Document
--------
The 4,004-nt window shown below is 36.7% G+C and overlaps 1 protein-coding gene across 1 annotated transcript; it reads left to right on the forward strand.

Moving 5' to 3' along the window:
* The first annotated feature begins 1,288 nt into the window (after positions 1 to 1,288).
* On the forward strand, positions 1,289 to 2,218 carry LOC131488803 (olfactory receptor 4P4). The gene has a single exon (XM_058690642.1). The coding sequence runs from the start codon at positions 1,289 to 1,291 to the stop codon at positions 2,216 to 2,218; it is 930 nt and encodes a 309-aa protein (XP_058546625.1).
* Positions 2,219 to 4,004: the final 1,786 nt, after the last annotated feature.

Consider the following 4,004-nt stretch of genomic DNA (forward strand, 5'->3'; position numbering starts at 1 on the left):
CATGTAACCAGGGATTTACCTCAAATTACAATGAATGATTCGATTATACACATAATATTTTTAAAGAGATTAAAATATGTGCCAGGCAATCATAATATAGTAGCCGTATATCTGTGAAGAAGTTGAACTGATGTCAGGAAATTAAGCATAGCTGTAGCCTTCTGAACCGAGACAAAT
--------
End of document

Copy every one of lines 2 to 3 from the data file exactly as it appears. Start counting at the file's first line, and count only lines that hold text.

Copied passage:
Moving 5' to 3' along the window:
* The first annotated feature begins 1,288 nt into the window (after positions 1 to 1,288).